The confessions, which were videotaped, were a point of dispute in the case. At first, Mr. Lewis’s lawyers said, the defendant repeatedly denied to investigators any involvement in the crime. On the videotape, however, Mr. Lewis is seen telling a Queens assistant district attorney, “I was beating her and was mad at her.” He later says to detectives that neighbors had been playing loud music, which had frustrated him and had caused him to lash out at Ms. Vetrano when he spotted her in the park.

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Yet at times, Mr. Lewis, who attended a school for students with learning disabilities, appears confused on the videotape. He occasionally mumbles through his responses.

His statements did not align with autopsy evidence. Strangulation was ruled the cause of death, and Mr. Lewis told an investigator that Ms. Vetrano had died by drowning in a puddle. He denied sexual assault, but the victim’s body was discovered partially clothed with signs of sexual abuse.

Mr. Leventhal told jurors that Mr. Lewis’s cellphone contained downloaded images of the crime scene, and he had searched online for results related to “second chances.” The DNA evidence found on Ms. Vetrano’s body matches evidence taken from Mr. Lewis by police investigators when he was arrested, Mr. Leventhal told the jury.

“The evidence in this case, ladies and gentlemen, is overwhelming,” he said.

One of Mr. Lewis’s lawyers, Jenny Cheung, raised doubts about the DNA evidence and its collection. She suggested in her opening statement that the confession had been coerced, noting Mr. Lewis had never spent a night away from home and was subjected to a long interrogation.

“This case is all about rushing to judgment,” she said.

Throughout the trial, members of Ms. Vetrano’s family sat in the second row, sometimes visibly distraught. Cathie Vetrano, the victim’s mother, often held a crucifix and a photo of her daughter. When gruesome photos of the killing were first shown as evidence, someone yelled out, “Oh, god!” and cries rippled throughout the room. Ms. Vetrano’s relatives held their heads in their hands, refusing to look.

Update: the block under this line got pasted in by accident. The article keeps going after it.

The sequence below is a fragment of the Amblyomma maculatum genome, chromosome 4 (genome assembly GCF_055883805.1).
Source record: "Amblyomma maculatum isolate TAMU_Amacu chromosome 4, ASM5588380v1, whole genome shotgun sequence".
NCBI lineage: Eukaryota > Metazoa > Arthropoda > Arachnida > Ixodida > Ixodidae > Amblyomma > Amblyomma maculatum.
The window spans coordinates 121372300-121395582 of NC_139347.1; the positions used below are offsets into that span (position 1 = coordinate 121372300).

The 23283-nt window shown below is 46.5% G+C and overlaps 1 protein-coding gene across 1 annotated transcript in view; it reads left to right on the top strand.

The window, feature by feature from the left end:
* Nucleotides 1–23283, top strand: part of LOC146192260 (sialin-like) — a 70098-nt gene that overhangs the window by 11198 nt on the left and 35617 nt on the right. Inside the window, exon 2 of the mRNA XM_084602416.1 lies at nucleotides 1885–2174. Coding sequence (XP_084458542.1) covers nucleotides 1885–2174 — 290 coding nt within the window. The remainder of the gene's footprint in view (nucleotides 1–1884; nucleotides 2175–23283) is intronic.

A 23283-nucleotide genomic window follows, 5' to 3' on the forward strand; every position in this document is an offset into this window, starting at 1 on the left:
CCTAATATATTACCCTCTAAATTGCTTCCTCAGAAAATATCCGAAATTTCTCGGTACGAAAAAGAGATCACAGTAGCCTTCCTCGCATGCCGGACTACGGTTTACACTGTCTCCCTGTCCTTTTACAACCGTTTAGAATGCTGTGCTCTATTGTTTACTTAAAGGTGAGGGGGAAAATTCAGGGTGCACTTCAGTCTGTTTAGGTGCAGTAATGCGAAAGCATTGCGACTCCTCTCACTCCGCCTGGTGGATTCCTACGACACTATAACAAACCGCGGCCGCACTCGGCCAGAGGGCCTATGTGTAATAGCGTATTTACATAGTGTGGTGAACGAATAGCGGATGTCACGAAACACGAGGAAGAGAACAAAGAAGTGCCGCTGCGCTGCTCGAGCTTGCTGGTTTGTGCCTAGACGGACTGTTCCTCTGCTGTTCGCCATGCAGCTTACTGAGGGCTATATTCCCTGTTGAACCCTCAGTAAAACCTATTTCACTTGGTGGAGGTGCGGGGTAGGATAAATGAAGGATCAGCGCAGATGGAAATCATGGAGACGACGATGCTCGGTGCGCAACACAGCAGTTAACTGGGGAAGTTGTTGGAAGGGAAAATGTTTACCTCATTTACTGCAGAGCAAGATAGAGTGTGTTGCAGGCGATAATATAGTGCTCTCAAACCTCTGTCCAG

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NYC jogger Karina Vetrano murder case declared mistrial by judge A mistrial was declared Tuesday night in the trial of a man accused of beating and strangling a woman who was jogging in New York City more than two years ago. require(["medianetNativeAdOnArticle"], function (medianetNativeAdOnArticle) { medianetNativeAdOnArticle.getMedianetNativeAds(true); }); Chanel Lewis, 22, pleaded not guilty to murder and sexual abuse charges in the death of Karina Vetrano, 30. The woman was jogging in Howard Beach, Queens in August 2016 when she was attacked "until she could not struggle anymore.

New York. A Queens Jogger ’ s Murder Shook the City . Two Years Later , an Emotional Trial Unfolds . Grace Notes. The Worst Bad Poem? Two Years Later , an Emotional Trial Unfolds .

New York. A Queens Jogger ’ s Murder Shook the City . Two Years Later , an Emotional Trial Unfolds . Grace Notes. The Worst Bad Poem? Two Years Later , an Emotional Trial Unfolds .

On several occasions, Justice Michael B. Aloise, who presided over the case, told the people in the gallery to curb their emotional responses. Mr. Lewis regularly hung his head during the testimony and occasionally peered back at his relatives in the audience.

In testimony, Mr. Vetrano told the jury that he had a “bad feeling” less than an hour after his daughter left the house, because she had not returned. “I felt like something was wrong,” he said.

He tried to telephone her several times, he said, then entered the park, calling her name. Having no luck, Mr. Vetrano, a retired firefighter, called a friend in the Police Department, who sent officers to help Mr. Vetrano search.

Eventually dozens of officers arrived, with K-9 units and a helicopter joining in the effort, Mr. Vetrano said.

They found her cellphone first, he said. Then he noticed a place in the brush that look trampled, signifying “someone had been through there.” Minutes later, he said, he found his daughter’s body.

“I let out this sound that I’ve never made before, or since,” he told the jury.

He told prosecutors that he picked up his daughter and held her, even though officers told him not to. “I just said, ‘I have to take her home,’” he testified.

Mr. Lewis, who did not testify, faces life in prison if he is convicted.